Uproar in Portugal leads to cancellation of major Juan Miro auction

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Uproar in Portugal leads to cancellation of major Juan Miro auction
A worker hangs a painting during an exhibition dedicated to Spanish artist Juan Miro (Photo credit should read JEAN-SEBASTIEN EVRARD/AFP/Getty Images)
Painter Joan Miro puts the last touch on his sea goddess sculpture at Saint Laurent Du Var, Southern France June 28, 1967. (AP Photo)
(Photo by Eric VANDEVILLE/Gamma-Rapho via Getty Images)
Spanish artists Juan MIRO (right) and ceramist Josep Llorens ARTIGAS in their studio workshop in the village of Gallifa near Barcelone in 1966 where they make the decorative tiled walls to be set up in the Unesco House. in Paris. (Photo by Keystone-France/Gamma-Keystone via Getty Images)
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The Spanish artist Juan MIRO posing before one his monuments, on display at the MAEGHT foundation in Saint-Paul-de-Vence. (Photo by Keystone-France/Gamma-Keystone via Getty Images)
A worker hangs a painting during an exhibition dedicated to Spanish artist (Photo credit JEAN-SEBASTIEN EVRARD/AFP/Getty Images)
The Spanish artist Juan MIRO and his ceramic sculpture named LA VENUS DE LA MER on an exhibition at MAEGHT foundation in Saint-Paul-de-Vence, France. (Photo by Keystone-France/Gamma-Keystone via Getty Images)
A Juan Miro painting at the Fogg Art Museum in Harvard Cambridge Massachusetts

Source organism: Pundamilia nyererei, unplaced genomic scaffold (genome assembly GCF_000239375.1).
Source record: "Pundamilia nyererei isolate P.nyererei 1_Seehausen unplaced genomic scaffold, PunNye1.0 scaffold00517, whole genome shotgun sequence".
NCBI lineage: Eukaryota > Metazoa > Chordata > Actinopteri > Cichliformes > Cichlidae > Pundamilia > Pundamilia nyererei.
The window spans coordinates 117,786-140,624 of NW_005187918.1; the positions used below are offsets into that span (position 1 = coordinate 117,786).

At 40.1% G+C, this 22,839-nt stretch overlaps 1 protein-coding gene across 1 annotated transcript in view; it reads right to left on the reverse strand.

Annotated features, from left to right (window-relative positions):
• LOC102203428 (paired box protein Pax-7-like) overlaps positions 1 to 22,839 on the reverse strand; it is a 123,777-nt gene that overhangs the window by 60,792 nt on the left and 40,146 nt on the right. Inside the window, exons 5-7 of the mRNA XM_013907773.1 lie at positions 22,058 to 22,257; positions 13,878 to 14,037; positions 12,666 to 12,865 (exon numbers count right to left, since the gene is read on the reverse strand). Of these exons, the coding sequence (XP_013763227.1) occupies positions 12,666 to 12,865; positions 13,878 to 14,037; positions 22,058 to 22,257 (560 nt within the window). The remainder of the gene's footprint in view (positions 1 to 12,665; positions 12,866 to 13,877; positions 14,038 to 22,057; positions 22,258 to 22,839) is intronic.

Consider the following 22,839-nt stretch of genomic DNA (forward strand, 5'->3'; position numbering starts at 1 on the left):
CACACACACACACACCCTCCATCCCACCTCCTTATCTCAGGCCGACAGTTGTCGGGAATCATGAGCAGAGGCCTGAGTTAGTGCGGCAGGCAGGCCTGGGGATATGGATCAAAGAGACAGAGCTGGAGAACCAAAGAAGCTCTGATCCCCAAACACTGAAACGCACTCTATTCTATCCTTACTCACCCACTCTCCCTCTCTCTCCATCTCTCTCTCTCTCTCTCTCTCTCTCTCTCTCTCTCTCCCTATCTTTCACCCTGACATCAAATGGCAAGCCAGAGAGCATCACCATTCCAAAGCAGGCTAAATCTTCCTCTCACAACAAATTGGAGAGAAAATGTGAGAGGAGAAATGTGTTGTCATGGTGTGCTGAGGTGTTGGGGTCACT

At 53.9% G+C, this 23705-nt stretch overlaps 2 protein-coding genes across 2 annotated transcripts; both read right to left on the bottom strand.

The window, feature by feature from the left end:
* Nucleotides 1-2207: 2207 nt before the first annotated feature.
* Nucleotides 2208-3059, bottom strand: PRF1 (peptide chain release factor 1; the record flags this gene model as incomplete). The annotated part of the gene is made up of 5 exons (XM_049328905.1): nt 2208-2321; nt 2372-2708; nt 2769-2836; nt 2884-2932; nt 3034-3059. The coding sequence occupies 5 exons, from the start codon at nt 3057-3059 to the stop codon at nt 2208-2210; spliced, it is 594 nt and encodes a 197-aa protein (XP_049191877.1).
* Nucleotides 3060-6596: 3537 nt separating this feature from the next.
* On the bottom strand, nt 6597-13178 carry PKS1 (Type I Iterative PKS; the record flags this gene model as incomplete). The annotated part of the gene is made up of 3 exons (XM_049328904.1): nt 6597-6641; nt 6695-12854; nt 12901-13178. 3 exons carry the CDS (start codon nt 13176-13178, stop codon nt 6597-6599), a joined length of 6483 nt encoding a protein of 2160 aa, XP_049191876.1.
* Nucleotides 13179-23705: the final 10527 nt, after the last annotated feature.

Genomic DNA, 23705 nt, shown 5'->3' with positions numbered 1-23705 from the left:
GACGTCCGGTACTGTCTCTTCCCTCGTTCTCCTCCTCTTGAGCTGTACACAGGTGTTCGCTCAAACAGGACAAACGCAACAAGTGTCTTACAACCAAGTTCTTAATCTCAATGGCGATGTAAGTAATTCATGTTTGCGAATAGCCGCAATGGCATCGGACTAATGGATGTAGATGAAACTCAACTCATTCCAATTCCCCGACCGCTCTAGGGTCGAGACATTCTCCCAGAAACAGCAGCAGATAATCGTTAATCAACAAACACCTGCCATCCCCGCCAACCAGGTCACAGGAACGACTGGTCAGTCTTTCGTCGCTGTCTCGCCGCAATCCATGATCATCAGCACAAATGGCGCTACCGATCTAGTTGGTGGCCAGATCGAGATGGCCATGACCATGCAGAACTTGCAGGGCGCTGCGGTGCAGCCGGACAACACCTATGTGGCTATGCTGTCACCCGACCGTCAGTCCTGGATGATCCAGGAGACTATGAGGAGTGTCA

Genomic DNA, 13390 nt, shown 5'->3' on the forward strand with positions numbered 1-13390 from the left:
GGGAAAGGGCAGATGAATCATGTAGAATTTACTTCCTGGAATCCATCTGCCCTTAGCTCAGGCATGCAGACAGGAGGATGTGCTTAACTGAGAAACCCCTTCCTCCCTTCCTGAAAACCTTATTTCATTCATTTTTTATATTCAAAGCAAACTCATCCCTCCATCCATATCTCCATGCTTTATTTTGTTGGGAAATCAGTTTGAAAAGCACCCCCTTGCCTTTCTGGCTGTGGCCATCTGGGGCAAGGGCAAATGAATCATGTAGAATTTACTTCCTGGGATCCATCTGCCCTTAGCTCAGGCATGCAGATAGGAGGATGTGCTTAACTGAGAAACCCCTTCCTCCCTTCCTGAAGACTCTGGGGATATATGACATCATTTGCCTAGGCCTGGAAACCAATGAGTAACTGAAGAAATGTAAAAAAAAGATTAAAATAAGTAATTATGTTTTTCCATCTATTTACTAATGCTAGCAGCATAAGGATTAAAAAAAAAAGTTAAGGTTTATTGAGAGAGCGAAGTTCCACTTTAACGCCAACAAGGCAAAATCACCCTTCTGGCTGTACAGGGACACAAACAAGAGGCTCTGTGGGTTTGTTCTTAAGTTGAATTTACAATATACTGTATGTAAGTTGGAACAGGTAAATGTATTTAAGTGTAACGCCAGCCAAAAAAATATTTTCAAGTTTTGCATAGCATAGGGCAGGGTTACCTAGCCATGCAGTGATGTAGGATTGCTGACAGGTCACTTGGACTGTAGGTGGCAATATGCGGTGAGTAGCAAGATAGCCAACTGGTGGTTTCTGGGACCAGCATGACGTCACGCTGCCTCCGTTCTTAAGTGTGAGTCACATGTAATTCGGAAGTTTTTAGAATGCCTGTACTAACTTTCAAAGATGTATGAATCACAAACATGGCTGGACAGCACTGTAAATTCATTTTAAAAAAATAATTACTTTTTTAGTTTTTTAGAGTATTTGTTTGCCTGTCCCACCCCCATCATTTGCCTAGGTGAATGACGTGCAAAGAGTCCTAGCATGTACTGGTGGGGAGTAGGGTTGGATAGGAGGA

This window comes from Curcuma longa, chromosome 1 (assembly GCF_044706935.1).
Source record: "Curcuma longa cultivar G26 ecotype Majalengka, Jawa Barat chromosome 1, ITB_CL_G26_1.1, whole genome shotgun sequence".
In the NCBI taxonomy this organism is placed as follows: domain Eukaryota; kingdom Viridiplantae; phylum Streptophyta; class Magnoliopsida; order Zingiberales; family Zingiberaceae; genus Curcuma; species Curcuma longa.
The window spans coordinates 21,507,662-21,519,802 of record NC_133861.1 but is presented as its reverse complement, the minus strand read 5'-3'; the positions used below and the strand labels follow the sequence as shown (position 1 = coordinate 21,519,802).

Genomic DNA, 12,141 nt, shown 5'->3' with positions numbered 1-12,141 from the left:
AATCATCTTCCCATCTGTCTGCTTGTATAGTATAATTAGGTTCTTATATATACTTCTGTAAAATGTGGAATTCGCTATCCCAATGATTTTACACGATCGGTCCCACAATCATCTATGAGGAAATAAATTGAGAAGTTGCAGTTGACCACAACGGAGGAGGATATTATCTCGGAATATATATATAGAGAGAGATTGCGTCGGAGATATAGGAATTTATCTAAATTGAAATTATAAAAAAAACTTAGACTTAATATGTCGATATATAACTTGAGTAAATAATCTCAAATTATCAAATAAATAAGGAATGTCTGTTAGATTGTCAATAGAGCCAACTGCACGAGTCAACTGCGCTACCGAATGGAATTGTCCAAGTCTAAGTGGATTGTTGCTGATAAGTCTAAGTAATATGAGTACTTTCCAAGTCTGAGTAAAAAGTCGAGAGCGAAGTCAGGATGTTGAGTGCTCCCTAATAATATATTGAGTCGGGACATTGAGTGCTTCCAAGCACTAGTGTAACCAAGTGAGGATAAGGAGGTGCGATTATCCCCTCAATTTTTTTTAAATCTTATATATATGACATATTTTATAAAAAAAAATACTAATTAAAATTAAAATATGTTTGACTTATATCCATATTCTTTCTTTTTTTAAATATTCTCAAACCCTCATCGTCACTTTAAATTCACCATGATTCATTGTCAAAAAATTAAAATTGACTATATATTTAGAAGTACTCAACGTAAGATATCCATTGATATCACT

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(Reuters) - Christie's auction house canceled the sale of 85 paintings by the Catalan Surrealist Joan Miro on Tuesday after an uproar over whether debt-ridden Portugal, their legal owner, could sell the treasures to buyers abroad.

The auctioneers withdrew them from a London sale even though a Lisbon court threw out a suit by opposition lawmakers, prosecutors and the public trying to block the offer saying the government had violated the rules on classifying the artwork.

The Miro collection, estimated at more than 35 million euros ($47 million), came into state hands in 2008 when Portugal nationalized the failed bank BPN that owned them.

More than 9,200 people have signed an online petition to keep it in Portugal, despite the drastic austerity measures imposed in the past three years under an international bailout.

"The legal uncertainties created by this ongoing dispute mean that we are not able to safely offer the works for sale," Christie's said only hours before the two-day sale was to start.

The paintings are being offered by the state holding company Parvalorem, which is in charge of minimizing the impact of BPN's old debts and bad loans on public accounts.

The court ruled the sale could not be stopped but noted that the state culture secretary's decision had not sought proper authorization to send the paintings to London last week.

The most highly valued piece in the collection, "Femmes et oiseaux (Women and Birds)" dating from 1968, was expected to fetch between 4.8 million and 8.3 million euros.

Critics of the planned sale said the state had ignored "the immeasurable immaterial value" of the collection to Portugal.

"We are certain that any proper classification by experts would have not allowed most of the paintings to leave Portugal," said Gabriela Canavilhas, a Socialist parliamentarian and one of the authors of the appeal.

"This is another proof that this government thinks only in accounting terms and values nothing else," she said, adding some of the paintings could be auctioned in the future, but only within the legal framework.

Christie's sale, entitled The Art of the Surreal, was due to go ahead on Tuesday with paintings by Rene Magritte, Salvador Dali and other famous Surrealists and finish on Wednesday. ($1 = 0.7397 euros)

(additional reporting by Julia Fioretti in London; Reporting by Andrei Khalip; Editing by Axel Bugge and Tom Heneghan)
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